With Bridge from Blender to Rizom, I can export models just in one click.



After I checked the correct name of all meshes, transforms applied, triangulation modifier too, hard edges had seams assigned and the overlaps moved by 1 UV space, I exported the car to Marmoset.

Everything was baked without any significant artifacts.



The main story was like, the car is conditionally abandoned but well-maintained. Perhaps its owner died, and now it is in the garage.

For this story, I found perfect references.


I started with the basic materials and tried to add a lot of variation to the base color and roughness.

It is very important. If you look closely at any object in real life, you will notice that there are many variations in the base color and roughness, so I use the same principle in my work, especially paying attention to roughness.

It is one of the most important maps with which you can give “life to the asset.”

Also, if you’re aiming for realism, you need to exaggerate some things because usually, the objects in our lives look boring.


I used different generators (metal edge, dirt, position & light), broke them with grunges, and used different layering methods like screen, overlay and multiply.

After that, I worked on the places where I wanted to see some accents, I used custom stencils, you can find them on textures.com, or even take pictures yourself and then make them with Photoshop. Here is a Tutorial that could help.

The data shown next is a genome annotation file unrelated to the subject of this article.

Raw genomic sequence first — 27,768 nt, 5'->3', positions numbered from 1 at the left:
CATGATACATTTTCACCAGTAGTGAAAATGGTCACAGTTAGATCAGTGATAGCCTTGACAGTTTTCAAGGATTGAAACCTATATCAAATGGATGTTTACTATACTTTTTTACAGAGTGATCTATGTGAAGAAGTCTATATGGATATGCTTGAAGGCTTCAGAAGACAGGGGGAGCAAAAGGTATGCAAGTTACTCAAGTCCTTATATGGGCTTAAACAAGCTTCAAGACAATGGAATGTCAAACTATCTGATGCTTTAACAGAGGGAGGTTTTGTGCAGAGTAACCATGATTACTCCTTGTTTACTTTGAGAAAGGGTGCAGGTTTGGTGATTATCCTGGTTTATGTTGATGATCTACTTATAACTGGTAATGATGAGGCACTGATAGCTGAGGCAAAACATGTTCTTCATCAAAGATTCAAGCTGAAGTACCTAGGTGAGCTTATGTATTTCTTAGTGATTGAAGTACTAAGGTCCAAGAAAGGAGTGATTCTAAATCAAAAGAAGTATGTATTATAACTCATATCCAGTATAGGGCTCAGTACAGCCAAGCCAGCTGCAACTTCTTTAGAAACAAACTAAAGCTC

I also play with different blending methods and hang anchors on them on the mask to further break down the variations of this mask in the future.

One of the most useful features of the Substance Painter is its anchors, I will not be able to describe all their capabilities, it will take a lot of time, but I recommend using them, you can watch the tutorials on the official Adobe YouTube channel.


I decided to add stickers that could tell the story that the owner took part in some parties and stuck them on the glass, I found them on Pinterest.


After working with various base colors and roughness I moved to the dirt.

First I threw on the basic generators, made sure to break them with grunge, then threw on a few more layers of dirt and worked it all out with stencils in places where the logic should be dirt.


It is a very crucial topic, and you could easily ruin your entire work. So, I watched the lessons of professional photographers on how they expose light.

Video 1

Video 2

First of all, I went to the website HDRI Haven, downloaded several HDRIs, and started looking at which one I liked the most, which gave me more volume and contrast.

Then I added a few lamps and cameras.


I tried to catch some kind of light on the car and make the render itself look three-dimensional.


Here are my render settings, I used ray tracing – to make shadows appear softer.


I am satisfied with the experience I have gained during this work. I am sure that only through practice and our own mistakes can we progress and learn new things.

So always do not give up halfway; always try to finish the work and do not be distracted by anything.

I consider this an essential skill nowadays.

Thank you for reading to the end; I hope at least some of the information was useful to you.